MadMacs – a Water JPI project
MadMacs - Mass development of aquatic macrophytes; causes and consequences of macrophyte removal for ecosystem structure, function, and services - aims to determine the causes of mass development of water plants, and to study the direct and indirect consequences of their removal on ecosystem functions and services.
MadMacs in a nutshell
- Mass development of aquatic macrophytes (= water plants) in rivers and lakes is a worldwide problem, and substantial resources are spent on macrophyte removal. However, measures are usually inefficient and macrophyte stands either quickly grow back or their removal causes other problems.
- The specific regional causes of macrophyte mass development are still poorly understood, most likely because there is typically a combination of factors which together cause nuisance growth (multiple pressures).
- Macrophyte mass developments have known negative effects (e.g. causing fish kills and impairing the use of the water body for swimming or boating), but well-developed macrophyte stands also have many benefits (ecosystem services). These are often poorly known to the public or to water managers.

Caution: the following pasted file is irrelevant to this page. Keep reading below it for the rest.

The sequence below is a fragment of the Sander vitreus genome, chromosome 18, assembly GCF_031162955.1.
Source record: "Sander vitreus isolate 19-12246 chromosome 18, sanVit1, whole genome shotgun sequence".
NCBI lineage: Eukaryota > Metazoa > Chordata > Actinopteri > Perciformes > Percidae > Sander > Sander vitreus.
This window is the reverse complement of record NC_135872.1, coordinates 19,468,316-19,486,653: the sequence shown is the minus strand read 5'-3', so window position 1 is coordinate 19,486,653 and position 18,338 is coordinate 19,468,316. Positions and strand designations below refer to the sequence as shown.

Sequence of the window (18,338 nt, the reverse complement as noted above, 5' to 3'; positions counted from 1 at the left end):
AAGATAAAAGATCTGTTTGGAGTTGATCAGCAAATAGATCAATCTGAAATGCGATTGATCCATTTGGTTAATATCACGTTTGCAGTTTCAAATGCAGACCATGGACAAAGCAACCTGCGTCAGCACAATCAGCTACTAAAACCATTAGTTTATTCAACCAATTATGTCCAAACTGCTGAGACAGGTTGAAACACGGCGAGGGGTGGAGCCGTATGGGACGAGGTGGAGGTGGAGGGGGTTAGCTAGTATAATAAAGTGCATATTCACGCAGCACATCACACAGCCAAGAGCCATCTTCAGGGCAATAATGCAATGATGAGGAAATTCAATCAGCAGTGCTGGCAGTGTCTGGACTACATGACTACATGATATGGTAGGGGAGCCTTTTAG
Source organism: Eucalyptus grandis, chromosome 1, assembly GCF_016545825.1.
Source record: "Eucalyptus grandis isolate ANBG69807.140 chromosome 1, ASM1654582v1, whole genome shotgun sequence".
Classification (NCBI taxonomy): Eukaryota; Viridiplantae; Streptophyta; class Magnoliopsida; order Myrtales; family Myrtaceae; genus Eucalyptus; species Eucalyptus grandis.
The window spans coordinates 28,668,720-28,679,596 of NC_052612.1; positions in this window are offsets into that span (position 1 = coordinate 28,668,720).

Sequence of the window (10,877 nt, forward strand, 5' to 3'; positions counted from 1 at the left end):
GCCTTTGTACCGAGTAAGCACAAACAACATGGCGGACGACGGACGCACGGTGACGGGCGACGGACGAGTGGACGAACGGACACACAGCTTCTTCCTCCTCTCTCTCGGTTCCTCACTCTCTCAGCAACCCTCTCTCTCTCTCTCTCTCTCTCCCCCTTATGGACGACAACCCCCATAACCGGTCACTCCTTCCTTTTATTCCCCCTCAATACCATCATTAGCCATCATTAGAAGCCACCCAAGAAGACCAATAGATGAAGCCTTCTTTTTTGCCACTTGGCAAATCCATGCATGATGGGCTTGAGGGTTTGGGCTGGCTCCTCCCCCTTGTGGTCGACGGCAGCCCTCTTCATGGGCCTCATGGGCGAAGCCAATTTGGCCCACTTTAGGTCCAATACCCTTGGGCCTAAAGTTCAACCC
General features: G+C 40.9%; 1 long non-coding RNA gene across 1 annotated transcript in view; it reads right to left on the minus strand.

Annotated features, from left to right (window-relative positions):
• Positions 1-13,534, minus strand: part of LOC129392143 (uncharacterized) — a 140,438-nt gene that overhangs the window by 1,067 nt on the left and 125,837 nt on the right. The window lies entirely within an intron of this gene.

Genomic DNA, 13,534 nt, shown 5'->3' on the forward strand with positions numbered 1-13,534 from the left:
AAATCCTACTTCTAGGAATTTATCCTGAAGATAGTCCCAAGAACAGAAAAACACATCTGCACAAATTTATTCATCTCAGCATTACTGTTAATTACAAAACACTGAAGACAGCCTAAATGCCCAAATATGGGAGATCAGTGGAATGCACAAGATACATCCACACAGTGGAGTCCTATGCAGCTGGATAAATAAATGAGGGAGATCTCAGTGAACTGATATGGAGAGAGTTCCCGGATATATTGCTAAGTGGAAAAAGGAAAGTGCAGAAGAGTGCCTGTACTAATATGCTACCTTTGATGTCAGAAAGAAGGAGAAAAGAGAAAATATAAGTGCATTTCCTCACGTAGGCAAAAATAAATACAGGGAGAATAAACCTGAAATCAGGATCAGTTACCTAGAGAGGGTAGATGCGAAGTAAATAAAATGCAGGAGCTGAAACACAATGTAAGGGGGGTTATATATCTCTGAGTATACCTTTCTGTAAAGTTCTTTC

- Analyze which combination of natural conditions and stressors can cause mass development of macrophytes
- Quantify the effect of macrophyte presence/removal on structural and functional diversity of aquatic organisms (biodiversity)
- Quantify the effect of macrophyte presence/removal on nutrient and carbon retention and greenhouse gas emission (water quality)
- Quantify the effect of macrophyte presence/removal on the full range of ecosystem services
- Develop a tool to assess and balance benefits and costs of macrophyte removal
We will execute a set of “real-world experiments” in a harmonized design at six sites across five countries (Norway, Germany, France, South Africa and Brazil).
The MadMacs project is funded through the 2017 call of the Water Challenges for a Changing World Joint Programme Initiative (Water JPI), with the national funders Research Council of Norway (297202/E10), German Federal Ministry of Education and Research (033WU005), the French National Research Agency (N° ANR-18-IC4W-0004-06), the South African Water Research Commision (K5/2951), and Fundação Araucária in Brazil (N° 186/2019). Additional funding is provided by Krypsivprosjektet på Sørlandet, NIVA and NMBU to support a PhD-student in Norway.